Bits from Bill

Technology thoughts leaking from the brain of "Bill Pytlovany"

Thursday, September 27, 2007

Biggest Security Hole Continues to be People

In the old days the easiest way to access a computer system was to go directly through a human. It wasn’t always done through the use of wargames dialer which dialed up phone numbers in search of computers with modems. Most time it was as easy as calling a secretary at the computer center and saying…

“Hi, this is Fred from IBM. We found a problem with the computer system and it appears most of your data has disappeared. I’m not sure if you’re responsible but we need your account and password to fix this problem.”

It may sound silly but it worked and the same methods are used today. They’re just a little more sophisticated.

When the storm Trojan was first detected I didn’t give it a lot of consideration. I even suggested that everyone was over reacting.

“Are attachments like this still getting through Email filters? Are people downloading attachments with names like, video.exe, full video.exe, Read More.exe, Full Text.exe or Full Clip.exe to see new stories? I say no. At least not to the extent deserving of this weekends attention.”

I’m willing to admit my evaluation at the time may have been shortsighted. When the attack is this large, it doesn’t take a huge percentage of victims for a problem to become serious.

It’s not as difficult as you might think to get folks to fall prey to a socially engineered attack. I’m sure a large number of intelligent people believed it when “Your family member has sent you an eCard” arrived in their Email.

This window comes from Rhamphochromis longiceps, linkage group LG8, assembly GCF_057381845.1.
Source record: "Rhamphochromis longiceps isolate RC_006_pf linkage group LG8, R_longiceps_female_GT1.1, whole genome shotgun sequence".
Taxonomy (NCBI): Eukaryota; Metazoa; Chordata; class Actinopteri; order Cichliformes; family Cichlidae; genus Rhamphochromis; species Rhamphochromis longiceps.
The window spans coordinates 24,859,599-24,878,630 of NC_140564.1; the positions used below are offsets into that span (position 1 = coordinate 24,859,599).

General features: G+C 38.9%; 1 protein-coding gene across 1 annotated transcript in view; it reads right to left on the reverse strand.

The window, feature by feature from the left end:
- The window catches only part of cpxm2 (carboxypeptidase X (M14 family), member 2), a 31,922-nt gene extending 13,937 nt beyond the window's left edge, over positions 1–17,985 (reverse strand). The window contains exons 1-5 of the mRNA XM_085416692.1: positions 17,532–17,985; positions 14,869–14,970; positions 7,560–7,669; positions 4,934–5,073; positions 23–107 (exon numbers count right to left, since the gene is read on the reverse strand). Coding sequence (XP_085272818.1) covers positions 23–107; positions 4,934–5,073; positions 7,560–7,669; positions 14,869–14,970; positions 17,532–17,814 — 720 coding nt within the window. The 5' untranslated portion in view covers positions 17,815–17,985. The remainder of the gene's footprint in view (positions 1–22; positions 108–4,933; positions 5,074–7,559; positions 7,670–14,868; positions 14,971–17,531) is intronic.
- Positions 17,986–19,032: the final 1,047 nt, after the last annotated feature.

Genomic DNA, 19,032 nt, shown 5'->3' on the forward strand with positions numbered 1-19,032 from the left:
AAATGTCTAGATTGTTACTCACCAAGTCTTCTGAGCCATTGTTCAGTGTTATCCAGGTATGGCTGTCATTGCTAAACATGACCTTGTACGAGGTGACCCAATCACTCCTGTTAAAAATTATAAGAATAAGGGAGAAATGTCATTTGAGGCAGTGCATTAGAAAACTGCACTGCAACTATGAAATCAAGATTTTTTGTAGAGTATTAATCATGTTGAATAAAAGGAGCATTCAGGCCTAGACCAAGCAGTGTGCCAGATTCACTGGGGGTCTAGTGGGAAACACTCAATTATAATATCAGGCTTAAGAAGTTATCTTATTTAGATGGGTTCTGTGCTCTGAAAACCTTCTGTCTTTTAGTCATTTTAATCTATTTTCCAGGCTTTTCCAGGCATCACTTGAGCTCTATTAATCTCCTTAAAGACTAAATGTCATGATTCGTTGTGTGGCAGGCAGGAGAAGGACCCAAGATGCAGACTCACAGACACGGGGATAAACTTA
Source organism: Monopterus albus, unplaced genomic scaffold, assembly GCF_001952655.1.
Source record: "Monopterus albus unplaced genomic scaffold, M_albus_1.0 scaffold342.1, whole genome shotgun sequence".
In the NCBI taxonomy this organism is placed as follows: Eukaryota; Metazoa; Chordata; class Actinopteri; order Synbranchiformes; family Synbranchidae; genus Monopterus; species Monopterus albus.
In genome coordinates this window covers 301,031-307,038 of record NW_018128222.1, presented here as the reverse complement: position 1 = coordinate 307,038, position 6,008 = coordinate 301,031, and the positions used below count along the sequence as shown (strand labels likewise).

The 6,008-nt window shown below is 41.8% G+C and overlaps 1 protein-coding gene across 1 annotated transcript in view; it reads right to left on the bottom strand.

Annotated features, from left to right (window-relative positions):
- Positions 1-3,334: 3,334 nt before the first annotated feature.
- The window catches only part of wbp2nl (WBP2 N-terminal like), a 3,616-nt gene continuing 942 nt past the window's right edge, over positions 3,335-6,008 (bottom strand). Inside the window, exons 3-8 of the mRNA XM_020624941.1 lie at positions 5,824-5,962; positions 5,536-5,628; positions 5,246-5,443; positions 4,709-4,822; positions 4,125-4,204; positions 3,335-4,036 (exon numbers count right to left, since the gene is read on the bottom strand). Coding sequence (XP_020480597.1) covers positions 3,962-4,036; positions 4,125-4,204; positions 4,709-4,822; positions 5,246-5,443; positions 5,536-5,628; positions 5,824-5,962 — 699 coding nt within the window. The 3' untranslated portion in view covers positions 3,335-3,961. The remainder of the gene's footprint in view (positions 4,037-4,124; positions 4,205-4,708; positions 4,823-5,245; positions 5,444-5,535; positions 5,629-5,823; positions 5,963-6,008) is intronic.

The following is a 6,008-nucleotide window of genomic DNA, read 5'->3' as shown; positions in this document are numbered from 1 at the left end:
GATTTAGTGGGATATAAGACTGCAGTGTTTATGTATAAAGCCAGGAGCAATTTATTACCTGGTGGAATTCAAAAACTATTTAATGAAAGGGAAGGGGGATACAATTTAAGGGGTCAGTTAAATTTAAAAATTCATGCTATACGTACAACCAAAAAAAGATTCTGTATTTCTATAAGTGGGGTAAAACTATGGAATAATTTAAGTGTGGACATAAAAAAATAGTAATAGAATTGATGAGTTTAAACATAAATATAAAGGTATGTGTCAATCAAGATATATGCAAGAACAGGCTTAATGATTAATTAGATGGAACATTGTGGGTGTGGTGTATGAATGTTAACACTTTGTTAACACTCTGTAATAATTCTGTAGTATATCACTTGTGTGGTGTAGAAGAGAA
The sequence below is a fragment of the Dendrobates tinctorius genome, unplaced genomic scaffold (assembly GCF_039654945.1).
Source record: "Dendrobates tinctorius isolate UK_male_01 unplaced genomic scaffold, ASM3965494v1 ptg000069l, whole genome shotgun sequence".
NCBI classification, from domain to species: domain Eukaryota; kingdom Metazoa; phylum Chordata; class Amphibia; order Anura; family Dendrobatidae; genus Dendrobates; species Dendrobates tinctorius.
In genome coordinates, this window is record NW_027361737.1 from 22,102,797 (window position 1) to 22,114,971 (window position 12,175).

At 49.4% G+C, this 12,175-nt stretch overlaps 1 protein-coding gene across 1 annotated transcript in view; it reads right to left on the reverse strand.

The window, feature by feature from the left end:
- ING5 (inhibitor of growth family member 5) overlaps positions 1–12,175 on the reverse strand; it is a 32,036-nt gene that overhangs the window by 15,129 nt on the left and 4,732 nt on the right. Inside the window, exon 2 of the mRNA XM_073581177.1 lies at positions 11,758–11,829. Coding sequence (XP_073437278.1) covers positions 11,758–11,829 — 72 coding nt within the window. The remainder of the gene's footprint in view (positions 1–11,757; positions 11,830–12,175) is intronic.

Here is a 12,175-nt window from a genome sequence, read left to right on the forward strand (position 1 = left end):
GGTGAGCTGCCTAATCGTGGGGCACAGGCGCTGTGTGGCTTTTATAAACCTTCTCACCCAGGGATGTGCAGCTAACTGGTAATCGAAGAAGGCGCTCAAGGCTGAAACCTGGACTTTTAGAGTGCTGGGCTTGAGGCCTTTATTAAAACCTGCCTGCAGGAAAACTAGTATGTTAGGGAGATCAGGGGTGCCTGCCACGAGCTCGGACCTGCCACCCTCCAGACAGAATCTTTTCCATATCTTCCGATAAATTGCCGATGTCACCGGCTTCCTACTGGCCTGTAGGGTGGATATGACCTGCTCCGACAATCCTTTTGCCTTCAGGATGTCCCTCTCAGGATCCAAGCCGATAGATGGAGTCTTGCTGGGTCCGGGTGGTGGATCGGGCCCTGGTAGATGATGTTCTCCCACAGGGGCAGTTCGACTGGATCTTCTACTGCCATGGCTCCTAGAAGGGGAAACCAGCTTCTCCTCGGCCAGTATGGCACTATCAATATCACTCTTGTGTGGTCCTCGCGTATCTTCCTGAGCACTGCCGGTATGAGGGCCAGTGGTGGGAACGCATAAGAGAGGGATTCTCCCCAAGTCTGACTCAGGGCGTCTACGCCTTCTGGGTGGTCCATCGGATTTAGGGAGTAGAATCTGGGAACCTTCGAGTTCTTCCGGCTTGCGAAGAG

The most effective attacks I’ve been tracing try to scare readers into taking an action when they think they’ve already had their account or machine compromised.

The following are other examples I’ve seen regularly in my Email. What would you do if you thought someone had purchased a new Dell computer using your PayPal account?

Paypah phish says you've purchased a Dell computer

And how bad would you feel if someone gave you a bad recommendation on eBay?

Phishing Email threatens your eBay reputation

I have a pretty good imagination and it didn’t take me long to think of other examples on my own. Here’s one that targets users in the U.S and I’m guessing it would trick a number of folks into granting full access even pass their firewall.

Example of how easy it could be to trick people into downloading new malware

Obviously, user education will never be 100% effective but don’t panic. A lot of folks like myself will continue to spend time coming up with new ideas on how to reduce and/or prevent damages.

In case you are interested, you really can receive Amber alerts on your computer or mobile device by signing up at

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Blogger Salar37_Shushan said...

I hadn't thought about those kinds of tricks. Thanks for the heads up!


2:23 PM  
Blogger Unknown said...

Thanks for the info. Bill!
After once downloading a file with virus in it many years ago. I am now vigilant. BUT I am embarased to say that I fell for the (need to update your credit card info because yours is going to expire soon.
I saved myself by stopping before I sent them my mothers maiden name and SSN & looked at the URL which didn't look like it was PayPal! I did have to change some passwords. I see now the danger of using the same password on different accounts. I had to change 3 and there are some don't remember today :-(

10:06 PM  

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